Across the world states are trying to lock down speech. China is leading the way but Europe and the US are increasingly restrictive.
Of course it’s all an effort at restricting “hate speech.” Right.
Speech is speech, and “hate speech” as defined by the state is often just something someone somewhere in the state aparatus doesn’t want to hear.
(From Reporters Without Borders)
“Our worst fears have been realized,” said Christian Mihr, RSF Germany’s executive director. “The German law on online hate speech is now serving as a model for non-democratic states to limit Internet debate.”
The German law has also inspired the United Kingdom. A UK parliamentary report in April cited the German example when it recommended making social networks pay large fines for failing to remove hate speech quickly enough.
Passed on first reading, the Russian bill would invite Internet users to report “unlawful” content and would give social networks 24 hours to remove all originals and re-posts. Several Russian legislators have proposed making social networks pay fines of up to 50 million roubles (735,500 euros) if they fail to comply.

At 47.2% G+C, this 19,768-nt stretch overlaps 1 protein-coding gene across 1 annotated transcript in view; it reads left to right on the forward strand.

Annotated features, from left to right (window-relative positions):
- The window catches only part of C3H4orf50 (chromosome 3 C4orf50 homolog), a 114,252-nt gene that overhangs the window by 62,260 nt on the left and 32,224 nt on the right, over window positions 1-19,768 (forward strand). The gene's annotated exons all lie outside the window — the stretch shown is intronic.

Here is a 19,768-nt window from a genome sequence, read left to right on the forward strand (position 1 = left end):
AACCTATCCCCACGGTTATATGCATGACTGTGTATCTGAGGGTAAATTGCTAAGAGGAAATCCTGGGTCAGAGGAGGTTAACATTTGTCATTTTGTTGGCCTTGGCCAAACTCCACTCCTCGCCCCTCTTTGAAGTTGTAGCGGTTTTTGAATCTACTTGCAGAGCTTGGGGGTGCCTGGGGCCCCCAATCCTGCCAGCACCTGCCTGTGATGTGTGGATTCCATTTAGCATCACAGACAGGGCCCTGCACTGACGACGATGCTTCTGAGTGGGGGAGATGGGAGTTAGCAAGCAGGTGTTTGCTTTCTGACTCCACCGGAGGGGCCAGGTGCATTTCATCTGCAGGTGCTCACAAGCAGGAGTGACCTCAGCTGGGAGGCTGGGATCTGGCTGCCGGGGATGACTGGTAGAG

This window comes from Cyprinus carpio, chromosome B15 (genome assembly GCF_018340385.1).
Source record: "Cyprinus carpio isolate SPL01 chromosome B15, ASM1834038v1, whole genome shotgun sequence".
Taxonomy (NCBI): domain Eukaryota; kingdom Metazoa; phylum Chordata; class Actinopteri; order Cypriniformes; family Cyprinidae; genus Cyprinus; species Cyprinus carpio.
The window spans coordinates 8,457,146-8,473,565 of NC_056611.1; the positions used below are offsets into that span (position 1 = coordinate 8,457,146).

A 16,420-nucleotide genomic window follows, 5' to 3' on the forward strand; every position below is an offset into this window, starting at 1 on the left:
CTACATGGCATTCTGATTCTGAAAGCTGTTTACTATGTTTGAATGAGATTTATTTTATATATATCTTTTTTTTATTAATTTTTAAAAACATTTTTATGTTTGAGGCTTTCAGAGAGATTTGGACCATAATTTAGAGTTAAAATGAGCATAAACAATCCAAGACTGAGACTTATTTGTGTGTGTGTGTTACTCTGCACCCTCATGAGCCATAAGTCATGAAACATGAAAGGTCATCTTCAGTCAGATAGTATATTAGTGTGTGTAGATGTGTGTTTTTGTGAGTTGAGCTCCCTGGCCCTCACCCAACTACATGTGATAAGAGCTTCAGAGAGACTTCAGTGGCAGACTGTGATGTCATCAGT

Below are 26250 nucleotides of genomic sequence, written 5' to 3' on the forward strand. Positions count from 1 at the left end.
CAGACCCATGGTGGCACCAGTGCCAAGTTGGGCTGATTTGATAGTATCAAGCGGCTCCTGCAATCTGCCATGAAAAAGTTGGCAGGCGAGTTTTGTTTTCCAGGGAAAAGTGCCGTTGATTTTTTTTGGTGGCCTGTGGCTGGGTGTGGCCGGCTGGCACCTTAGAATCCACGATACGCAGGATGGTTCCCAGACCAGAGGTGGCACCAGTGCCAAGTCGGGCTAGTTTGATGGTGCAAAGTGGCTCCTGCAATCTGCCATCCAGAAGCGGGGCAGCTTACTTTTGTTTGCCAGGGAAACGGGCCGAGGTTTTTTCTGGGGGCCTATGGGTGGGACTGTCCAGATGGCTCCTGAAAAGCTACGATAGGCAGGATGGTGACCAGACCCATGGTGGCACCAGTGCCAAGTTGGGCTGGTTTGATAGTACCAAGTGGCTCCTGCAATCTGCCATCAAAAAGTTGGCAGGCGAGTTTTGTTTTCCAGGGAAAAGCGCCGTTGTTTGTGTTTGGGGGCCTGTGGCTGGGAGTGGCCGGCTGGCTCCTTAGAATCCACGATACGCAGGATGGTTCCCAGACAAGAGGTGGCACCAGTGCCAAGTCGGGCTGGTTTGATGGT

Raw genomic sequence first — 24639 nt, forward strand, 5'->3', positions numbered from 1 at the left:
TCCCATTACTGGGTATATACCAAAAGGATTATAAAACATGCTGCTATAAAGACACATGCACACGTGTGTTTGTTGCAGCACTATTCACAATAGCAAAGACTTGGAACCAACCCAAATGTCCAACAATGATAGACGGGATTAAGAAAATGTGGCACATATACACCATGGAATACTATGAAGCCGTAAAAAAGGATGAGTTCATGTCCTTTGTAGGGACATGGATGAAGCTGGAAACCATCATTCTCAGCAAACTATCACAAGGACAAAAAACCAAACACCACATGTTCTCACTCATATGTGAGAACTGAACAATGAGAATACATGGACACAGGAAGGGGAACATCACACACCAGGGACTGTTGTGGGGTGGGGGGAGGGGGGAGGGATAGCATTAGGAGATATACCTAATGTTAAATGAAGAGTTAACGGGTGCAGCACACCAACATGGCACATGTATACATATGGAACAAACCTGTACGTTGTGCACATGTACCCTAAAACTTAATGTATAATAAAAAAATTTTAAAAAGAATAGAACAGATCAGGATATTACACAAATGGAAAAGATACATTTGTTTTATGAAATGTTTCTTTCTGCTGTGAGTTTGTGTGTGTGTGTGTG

To avoid being fined, social networks would be tempted to extend the scope of their censorship, especially as the bill’s definition of what constitutes unlawful content is very vague. Social networks subjected to government scrutiny would be obliged to send all notified content to the authorities every three months.